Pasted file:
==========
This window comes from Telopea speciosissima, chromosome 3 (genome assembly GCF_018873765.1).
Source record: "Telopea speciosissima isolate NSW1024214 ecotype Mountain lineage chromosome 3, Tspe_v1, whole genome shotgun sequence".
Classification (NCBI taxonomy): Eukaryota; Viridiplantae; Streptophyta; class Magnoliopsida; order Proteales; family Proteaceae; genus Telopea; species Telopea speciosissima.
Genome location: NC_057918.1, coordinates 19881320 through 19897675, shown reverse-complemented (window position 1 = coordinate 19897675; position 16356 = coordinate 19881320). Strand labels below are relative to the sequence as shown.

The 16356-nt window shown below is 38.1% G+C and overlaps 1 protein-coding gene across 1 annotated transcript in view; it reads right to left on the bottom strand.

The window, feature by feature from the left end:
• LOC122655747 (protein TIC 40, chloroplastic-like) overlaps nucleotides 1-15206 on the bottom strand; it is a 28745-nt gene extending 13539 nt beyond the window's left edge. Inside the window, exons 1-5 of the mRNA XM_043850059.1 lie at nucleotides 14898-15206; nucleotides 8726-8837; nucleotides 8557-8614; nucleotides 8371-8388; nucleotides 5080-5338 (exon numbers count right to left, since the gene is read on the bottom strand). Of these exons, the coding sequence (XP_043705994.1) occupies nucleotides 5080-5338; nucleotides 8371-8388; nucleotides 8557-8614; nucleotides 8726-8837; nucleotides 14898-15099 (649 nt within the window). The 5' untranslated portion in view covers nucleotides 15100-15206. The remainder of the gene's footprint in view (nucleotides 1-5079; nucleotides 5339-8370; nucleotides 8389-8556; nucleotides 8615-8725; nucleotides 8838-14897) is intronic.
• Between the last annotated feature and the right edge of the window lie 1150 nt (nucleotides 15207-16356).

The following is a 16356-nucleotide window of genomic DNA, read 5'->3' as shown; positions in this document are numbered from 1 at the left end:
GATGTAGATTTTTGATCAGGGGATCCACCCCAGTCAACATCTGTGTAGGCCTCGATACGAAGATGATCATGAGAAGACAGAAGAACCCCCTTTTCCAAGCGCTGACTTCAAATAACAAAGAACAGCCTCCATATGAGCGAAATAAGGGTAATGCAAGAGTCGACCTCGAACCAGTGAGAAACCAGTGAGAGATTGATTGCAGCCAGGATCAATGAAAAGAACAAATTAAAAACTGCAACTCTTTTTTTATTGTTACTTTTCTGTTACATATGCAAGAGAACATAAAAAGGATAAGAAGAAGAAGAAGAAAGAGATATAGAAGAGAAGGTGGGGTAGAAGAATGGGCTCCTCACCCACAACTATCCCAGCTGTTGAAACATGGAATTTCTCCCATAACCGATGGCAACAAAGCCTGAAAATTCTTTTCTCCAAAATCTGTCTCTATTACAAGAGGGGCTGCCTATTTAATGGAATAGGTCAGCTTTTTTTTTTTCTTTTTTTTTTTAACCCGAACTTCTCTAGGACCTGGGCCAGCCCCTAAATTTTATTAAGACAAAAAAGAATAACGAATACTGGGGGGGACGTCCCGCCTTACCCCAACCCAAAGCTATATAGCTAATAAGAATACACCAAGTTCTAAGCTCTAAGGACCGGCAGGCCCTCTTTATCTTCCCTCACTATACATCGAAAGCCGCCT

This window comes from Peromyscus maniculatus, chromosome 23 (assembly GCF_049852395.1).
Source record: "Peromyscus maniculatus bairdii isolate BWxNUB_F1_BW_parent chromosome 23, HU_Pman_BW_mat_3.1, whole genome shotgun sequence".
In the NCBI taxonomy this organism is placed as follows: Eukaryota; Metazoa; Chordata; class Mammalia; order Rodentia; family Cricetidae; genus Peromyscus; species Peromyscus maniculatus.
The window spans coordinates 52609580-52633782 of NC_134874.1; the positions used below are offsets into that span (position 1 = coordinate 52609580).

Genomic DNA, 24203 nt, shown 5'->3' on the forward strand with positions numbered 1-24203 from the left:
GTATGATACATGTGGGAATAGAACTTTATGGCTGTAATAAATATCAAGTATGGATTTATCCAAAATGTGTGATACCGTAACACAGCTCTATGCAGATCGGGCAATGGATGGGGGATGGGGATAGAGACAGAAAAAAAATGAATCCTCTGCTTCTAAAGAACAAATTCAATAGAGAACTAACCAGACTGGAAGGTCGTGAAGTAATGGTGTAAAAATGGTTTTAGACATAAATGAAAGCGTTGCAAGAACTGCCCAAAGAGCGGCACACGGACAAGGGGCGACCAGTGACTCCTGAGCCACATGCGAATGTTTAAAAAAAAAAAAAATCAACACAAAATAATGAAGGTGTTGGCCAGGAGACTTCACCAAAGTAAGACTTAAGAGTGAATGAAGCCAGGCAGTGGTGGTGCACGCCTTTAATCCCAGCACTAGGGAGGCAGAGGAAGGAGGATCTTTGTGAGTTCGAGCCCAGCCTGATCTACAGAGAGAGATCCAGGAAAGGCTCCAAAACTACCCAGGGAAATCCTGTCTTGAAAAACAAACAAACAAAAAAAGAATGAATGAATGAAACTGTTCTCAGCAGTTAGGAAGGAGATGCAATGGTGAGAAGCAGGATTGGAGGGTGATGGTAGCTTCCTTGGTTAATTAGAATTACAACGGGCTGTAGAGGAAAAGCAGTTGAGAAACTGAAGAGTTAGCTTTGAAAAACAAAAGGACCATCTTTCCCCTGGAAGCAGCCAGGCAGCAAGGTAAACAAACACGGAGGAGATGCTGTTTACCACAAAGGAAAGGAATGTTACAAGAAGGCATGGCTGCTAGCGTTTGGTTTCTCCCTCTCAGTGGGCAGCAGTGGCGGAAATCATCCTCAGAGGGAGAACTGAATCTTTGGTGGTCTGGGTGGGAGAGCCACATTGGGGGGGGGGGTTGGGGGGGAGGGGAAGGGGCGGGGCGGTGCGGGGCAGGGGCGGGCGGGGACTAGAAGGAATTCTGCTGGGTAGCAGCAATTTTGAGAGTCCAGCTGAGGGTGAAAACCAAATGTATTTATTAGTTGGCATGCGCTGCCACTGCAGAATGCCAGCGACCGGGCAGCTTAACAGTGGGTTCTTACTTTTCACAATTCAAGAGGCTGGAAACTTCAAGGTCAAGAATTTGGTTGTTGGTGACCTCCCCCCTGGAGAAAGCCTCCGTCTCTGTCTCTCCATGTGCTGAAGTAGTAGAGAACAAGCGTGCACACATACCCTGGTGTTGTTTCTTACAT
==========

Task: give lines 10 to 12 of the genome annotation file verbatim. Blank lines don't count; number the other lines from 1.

GATGTAGATTTTTGATCAGGGGATCCACCCCAGTCAACATCTGTGTAGGCCTCGATACGAAGATGATCATGAGAAGACAGAAGAACCCCCTTTTCCAAGCGCTGACTTCAAATAACAAAGAACAGCCTCCATATGAGCGAAATAAGGGTAATGCAAGAGTCGACCTCGAACCAGTGAGAAACCAGTGAGAGATTGATTGCAGCCAGGATCAATGAAAAGAACAAATTAAAAACTGCAACTCTTTTTTTATTGTTACTTTTCTGTTACATATGCAAGAGAACATAAAAAGGATAAGAAGAAGAAGAAGAAAGAGATATAGAAGAGAAGGTGGGGTAGAAGAATGGGCTCCTCACCCACAACTATCCCAGCTGTTGAAACATGGAATTTCTCCCATAACCGATGGCAACAAAGCCTGAAAATTCTTTTCTCCAAAATCTGTCTCTATTACAAGAGGGGCTGCCTATTTAATGGAATAGGTCAGCTTTTTTTTTTTCTTTTTTTTTTTAACCCGAACTTCTCTAGGACCTGGGCCAGCCCCTAAATTTTATTAAGACAAAAAAGAATAACGAATACTGGGGGGGACGTCCCGCCTTACCCCAACCCAAAGCTATATAGCTAATAAGAATACACCAAGTTCTAAGCTCTAAGGACCGGCAGGCCCTCTTTATCTTCCCTCACTATACATCGAAAGCCGCCT

This window comes from Peromyscus maniculatus, chromosome 23 (assembly GCF_049852395.1).
Source record: "Peromyscus maniculatus bairdii isolate BWxNUB_F1_BW_parent chromosome 23, HU_Pman_BW_mat_3.1, whole genome shotgun sequence".